The Financial Supervisory Commission (FSC) is considering expediting listed companies’ share issuance proposals to enhance efficiency in local capital markets, the commission said yesterday.
Listed companies must apply to the FSC before issuing new shares and often have to take into account rule changes, Securities and Futures Bureau Deputy Director Kuo Chia-chun (郭佳君) told a news conference in Taipei.
However, the commission is considering allowing firms to file applications covering multiple issuances within two years, Kuo said.
Under the proposed mechanism, a firm would need to report the total number of shares it is planning to issue and the total amount of funds it is planning to raise in the next two years, Kuo said.
If the commission approves the plan, the firm could issue multiple batches of shares without having to apply individually, Kuo said.
The mechanism would boost efficiency in the local capital markets by shortening issuance procedures from three months to one-and-a-half months, Kuo told the Taipei Times by telephone.
Under the current rules, it usually takes underwriters about one month to evaluate a company’s issuance plan, while reviews of issuance applications take another 17 days on average, Kuo said.
Eventually, it takes the company about one-and-a-half months to negotiate with shareholders that are willing to acquire the new shares, he added.
Under the new mechanism, approvals would cover multiple issuances and underwriters would not have to evaluate every single issuance plan, Kuo said.
However, the new mechanism would only apply to two types of listed companies: Firms with operation scales and capital expenditures above a certain limit and firms whose product development takes a longer time, Kuo said, adding that semiconductor firms and biotech companies would likely fall into the two groups.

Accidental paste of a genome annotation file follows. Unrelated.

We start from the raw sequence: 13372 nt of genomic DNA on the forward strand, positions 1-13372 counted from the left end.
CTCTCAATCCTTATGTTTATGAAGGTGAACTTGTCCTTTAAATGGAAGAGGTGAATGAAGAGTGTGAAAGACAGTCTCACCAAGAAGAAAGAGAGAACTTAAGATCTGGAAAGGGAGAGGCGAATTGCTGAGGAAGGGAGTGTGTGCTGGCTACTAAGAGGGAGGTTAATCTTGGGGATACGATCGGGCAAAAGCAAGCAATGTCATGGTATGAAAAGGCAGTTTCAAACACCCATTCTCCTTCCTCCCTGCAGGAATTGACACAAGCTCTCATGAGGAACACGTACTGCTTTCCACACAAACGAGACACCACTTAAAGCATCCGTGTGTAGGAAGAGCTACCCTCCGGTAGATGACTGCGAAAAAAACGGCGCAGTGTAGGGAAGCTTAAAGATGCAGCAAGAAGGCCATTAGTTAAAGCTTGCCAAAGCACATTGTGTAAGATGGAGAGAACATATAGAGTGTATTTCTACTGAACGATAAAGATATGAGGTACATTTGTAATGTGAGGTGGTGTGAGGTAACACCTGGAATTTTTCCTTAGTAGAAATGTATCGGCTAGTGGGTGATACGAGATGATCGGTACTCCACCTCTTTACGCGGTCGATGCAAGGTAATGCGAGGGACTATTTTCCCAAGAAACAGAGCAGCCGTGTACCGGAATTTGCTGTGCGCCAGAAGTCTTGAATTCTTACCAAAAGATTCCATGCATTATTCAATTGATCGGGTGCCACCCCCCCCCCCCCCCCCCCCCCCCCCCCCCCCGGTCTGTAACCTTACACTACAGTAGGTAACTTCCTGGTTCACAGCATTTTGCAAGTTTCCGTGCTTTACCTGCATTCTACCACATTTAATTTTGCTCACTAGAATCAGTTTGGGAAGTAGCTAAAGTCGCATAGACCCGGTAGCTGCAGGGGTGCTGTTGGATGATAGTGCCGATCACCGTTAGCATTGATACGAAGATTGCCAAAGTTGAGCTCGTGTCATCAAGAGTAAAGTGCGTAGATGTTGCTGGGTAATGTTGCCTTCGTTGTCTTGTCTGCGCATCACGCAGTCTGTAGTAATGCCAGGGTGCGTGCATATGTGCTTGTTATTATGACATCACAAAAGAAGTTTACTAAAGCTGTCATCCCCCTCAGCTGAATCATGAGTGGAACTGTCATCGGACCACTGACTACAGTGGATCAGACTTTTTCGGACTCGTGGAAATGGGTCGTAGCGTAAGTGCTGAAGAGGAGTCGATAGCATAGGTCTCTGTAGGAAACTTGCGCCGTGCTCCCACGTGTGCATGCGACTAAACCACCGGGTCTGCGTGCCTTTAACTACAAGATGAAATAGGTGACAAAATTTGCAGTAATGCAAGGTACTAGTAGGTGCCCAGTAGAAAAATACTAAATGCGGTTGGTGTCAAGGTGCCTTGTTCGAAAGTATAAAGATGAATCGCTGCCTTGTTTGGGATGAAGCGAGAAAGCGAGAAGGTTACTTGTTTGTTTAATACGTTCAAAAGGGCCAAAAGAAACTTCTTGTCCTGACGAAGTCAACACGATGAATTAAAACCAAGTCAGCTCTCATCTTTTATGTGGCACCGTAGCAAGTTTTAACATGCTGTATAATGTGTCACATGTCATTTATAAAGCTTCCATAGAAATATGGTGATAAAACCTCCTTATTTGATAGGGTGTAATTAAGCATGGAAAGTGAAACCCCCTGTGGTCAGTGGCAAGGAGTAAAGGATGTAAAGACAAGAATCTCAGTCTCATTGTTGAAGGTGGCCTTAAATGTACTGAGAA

The main reason that not all listed companies could benefit from the eased rules is that market regulators, including the Taiwan Stock Exchange, the Taipei Exchange and the FSC, would have to be more stringent in reviewing proposals by eligible firms, taking into account their financial files as well as their business outlook for the next two years, Kuo said.
Although there is no ban on listed companies posting red numbers that wish to issue new shares, regulators are usually more cautiously when reviewing their applications and demand business improvement plans, Kuo said.
Regulators would likely be more careful when reviewing applications that involve a firm’s future outlook, she said.
Based on the experiences with similar mechanisms implemented by regulators in the US, Japan and South Korea, the FSC would only open its new mechanism to certain companies, Kuo said.
The FSC would finish drafting the plan next quarter, Kuo said.
New share issuances raised a total of NT$58.5 billion (US$2.11 billion) in the first half of this year, up 99 percent from NT$29.3 billion a year earlier, FSC data showed.
Among 147 firms that issued new shares in 2019 or last year, 18 companies conducted more than one issuance, the data showed.
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